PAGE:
Sins of the Past

My typical complaint with Metroidvania titles is that the mechanics are unfairly restricting early in the game, before stronger skills are unlocked. Then, later in the game, despite having full access to the range of skills and abilities previously kept from you, the game feels overwhelming, either your new skills and abilities are only useful in specific situations or the difficulty is scaled so enemies do extra damage or require very specific strategies. A good example of this is Zelda. Unlocking the boomerang is great initially as certain levels are designed specifically to showcase its powers. Then you unlock the hookshot, which can essentially do everything the boomerang does, but faster and simpler. Then late in the game there are no posts to hookshot to, the boomerang bounces off of enemies -- the game purposefully denies those abilities to you.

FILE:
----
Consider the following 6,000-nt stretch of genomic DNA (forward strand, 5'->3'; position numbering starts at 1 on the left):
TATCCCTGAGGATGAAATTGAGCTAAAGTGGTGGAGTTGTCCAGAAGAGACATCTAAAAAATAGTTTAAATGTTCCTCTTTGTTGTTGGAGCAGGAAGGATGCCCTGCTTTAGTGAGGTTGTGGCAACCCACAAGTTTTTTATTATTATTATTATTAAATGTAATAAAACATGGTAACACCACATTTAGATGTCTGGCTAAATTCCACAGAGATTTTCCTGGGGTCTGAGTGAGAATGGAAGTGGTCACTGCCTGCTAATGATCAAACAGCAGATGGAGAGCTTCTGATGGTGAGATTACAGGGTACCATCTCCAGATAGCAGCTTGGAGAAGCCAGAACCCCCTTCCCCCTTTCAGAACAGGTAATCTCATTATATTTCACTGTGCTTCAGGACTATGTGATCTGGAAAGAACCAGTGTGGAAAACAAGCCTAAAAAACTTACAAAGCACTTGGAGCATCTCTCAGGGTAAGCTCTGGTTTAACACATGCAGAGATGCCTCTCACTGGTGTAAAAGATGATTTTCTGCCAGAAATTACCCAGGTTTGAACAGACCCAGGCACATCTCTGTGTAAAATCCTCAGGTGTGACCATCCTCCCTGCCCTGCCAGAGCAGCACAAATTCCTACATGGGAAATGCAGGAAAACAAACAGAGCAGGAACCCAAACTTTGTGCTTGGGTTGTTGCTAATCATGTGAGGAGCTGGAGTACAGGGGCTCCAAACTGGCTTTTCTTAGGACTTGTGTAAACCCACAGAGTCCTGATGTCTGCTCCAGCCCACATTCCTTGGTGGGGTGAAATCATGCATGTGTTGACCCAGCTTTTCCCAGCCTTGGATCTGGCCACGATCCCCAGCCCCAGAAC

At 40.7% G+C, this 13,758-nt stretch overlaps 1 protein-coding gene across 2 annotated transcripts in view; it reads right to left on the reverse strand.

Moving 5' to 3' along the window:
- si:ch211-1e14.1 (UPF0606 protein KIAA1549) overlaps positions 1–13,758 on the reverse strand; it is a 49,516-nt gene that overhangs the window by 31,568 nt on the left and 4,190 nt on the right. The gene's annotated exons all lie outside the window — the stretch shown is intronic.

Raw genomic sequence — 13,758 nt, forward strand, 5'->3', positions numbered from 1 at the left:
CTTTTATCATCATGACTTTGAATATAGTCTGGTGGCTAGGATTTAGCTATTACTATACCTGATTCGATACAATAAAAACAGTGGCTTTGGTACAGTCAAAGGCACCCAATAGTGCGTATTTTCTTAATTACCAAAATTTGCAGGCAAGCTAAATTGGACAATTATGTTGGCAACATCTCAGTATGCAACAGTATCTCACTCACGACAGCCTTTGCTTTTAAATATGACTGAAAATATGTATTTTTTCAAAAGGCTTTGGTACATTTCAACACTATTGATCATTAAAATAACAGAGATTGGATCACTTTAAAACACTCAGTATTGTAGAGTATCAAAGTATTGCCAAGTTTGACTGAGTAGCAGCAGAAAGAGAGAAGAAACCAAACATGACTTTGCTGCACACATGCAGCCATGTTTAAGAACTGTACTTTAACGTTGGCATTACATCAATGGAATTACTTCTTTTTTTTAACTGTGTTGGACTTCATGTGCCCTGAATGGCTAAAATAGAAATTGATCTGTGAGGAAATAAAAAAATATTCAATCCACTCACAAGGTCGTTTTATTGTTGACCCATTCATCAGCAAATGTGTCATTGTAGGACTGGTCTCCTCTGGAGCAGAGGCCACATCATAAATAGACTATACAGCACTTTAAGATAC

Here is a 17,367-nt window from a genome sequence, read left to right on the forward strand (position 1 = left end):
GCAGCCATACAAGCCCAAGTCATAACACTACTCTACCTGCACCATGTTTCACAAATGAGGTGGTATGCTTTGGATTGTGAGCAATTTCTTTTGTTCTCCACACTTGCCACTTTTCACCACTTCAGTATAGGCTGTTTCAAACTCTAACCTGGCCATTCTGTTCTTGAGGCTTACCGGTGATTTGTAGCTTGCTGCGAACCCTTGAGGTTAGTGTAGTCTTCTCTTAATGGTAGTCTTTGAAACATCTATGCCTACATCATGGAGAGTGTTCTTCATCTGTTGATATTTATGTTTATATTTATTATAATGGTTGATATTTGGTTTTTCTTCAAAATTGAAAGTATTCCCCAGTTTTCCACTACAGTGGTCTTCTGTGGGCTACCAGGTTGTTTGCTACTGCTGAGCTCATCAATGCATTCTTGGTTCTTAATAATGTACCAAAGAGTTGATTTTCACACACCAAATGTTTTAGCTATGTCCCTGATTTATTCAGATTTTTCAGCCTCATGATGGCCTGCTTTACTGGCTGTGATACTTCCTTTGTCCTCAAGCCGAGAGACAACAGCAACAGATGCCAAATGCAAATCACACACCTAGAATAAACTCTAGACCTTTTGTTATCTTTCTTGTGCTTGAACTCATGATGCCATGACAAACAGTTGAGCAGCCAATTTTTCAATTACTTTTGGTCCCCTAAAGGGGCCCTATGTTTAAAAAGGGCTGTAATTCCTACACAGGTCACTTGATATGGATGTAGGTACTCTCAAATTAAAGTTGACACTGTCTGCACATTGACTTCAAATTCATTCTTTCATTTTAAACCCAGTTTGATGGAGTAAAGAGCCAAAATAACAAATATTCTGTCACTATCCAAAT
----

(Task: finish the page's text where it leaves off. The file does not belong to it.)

DrinkBox seemed to take this style of design well into account when developing Guacamelee. Not only are almost all skills useful at the end of the game, they're required, since certain enemies have shields that require a specific ability to shatter before laying on a beat-down. Even complex mechanics like dodging, turning into a chicken (yes, you can turn into a chicken) and phasing between the land of the living and the land of the dead are used often and never feel unnecessary. In fact, using them effectively only makes the game play that much better.

Pillars of Design